Last week was my daughter’s first week of LIT training. She is fortunate enough to be able to do this with her BFFL Courtney who also happens to be one of my “graduate” Guides and whom I adore madly. I’ve watched as both these girls matured in to leaders and more confident young women over the past three years. Young women who know they are capable, know they can take on a challenge and succeed and know that they can be helpful and resourceful. At the end of their first day of training, I came home from work and asked how the day went. I only had Vanessa to touch base with but here was her response: “Mom, we already know how to do the stuff they are talking about. We did it in Guides. Courtney even leaned over to me and said ‘Repeat'”. I asked her what that meant and her response was, ” Geez Mom, just what I said ! We have already had to lead games and teach the younger girls. You had us doing all that stuff already.” Gotta tell ya, I had a moment. That moment that vacilates between wanting to give her scolding for being a smart-mouth and the other part of me that wanted to jump up and down and shout “Yeah ! I did a good job !” For anyone who knows me, you know what I did. The jumping commenced. Vanessa looked at me and rolled her eyes. I could see the “My mom is crazy” floating around her head like a cartoon bubble but I didn’t care. The reason I am a Guider was summed up in that little exchange.
My hope is that my daughter is not the only one who has benefited from me being a leader. I am thinking that Courtney might be proof of that. When I listened to Vanessa go on about the LIT program and the skills they were bringing to the party by having been in Guides it got me to thinking. Just about every girl who joins our unit and goes through the program has the potential to have the experience that Vanessa is now having. Those moments of confidence. Those moments of, “Pshaw – been there, done that and bring it on.” And I get to be a part of that. I get to own a little piece of the success that any girl has by having been in the unit. What a gift don’t you think ? What an opportunity to be in the position of helping girls to be leaders, not only for others but themselves. When girls don’t have some kind of direction in their life, their compass can go a bit wonky. It can lead them in the opposite direction of success. By giving them the chance to test themselves and show what they are made of, we give them the chance to build success upon success. We help them develop the confidence to have more of those “pshaw” moments rather than the “I can’t” ones.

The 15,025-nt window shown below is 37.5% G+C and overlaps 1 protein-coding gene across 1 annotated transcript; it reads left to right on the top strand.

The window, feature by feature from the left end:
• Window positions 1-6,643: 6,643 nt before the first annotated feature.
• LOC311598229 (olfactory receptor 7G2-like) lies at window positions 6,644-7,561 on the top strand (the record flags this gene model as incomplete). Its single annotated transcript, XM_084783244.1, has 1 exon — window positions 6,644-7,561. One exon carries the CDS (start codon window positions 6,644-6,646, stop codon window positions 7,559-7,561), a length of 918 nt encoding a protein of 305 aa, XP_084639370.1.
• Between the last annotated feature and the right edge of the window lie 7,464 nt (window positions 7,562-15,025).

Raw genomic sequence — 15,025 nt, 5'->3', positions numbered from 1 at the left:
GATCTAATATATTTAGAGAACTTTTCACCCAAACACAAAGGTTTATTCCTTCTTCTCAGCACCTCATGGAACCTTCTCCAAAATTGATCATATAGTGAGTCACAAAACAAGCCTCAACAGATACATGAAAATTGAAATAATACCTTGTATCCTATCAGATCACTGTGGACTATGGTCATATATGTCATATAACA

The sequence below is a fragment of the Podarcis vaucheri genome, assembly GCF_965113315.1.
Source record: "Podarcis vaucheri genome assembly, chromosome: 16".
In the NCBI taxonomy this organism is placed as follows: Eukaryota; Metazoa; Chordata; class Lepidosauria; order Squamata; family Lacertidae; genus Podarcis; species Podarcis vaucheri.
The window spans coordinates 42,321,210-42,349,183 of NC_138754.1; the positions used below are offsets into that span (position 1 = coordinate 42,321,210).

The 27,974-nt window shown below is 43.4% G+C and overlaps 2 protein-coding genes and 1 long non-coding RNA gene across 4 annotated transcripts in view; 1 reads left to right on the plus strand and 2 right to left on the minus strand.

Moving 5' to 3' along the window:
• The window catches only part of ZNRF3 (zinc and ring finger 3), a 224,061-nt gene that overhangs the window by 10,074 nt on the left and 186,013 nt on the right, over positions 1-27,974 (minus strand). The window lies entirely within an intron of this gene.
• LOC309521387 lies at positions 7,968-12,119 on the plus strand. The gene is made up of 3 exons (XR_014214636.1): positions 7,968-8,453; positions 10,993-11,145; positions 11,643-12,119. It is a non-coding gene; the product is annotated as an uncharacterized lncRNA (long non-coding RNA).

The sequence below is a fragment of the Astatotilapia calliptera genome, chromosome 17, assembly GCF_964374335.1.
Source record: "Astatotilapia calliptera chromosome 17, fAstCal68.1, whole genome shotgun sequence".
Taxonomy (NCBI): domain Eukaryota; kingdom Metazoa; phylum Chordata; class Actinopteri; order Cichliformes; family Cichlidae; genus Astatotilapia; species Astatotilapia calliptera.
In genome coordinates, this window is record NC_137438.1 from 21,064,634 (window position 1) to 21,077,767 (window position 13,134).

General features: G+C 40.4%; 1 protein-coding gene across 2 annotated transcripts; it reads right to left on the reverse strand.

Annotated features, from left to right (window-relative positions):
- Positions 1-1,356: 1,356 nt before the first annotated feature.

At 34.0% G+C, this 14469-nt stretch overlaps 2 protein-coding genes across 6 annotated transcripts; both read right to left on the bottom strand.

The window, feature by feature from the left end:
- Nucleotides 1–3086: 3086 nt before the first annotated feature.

My daughter is lucky in that she has natural ability to be a leader. She has a take charge personality that can motivate some and steamroll others. She comes by these things honestly and we are both working on balancing those qualities. I’m hopeful that Pathfinders will help with that as well. Vanessa is usually the first one to volunteer to help. The first one to reach out to anyone in trouble. The first one to brainstorm ideas and get things moving. These abilities will serve her well through out her life making her a valuable member of society and a strong role model for any kids who are fortunate enough to have her as a teacher. I have no doubt that if she puts her mind to it, she will make a fantastic teacher. Maybe one day she’ll even take the leadership role to the next level and become a Guider. After watching her mom go around the bend a time or two (picture full weekend tent camping with 20 girls under the age of 11) and come out better for it, I hope so. Whatever she chooses to do, I know she’ll be in the lead and I’ll be more than happy to follow.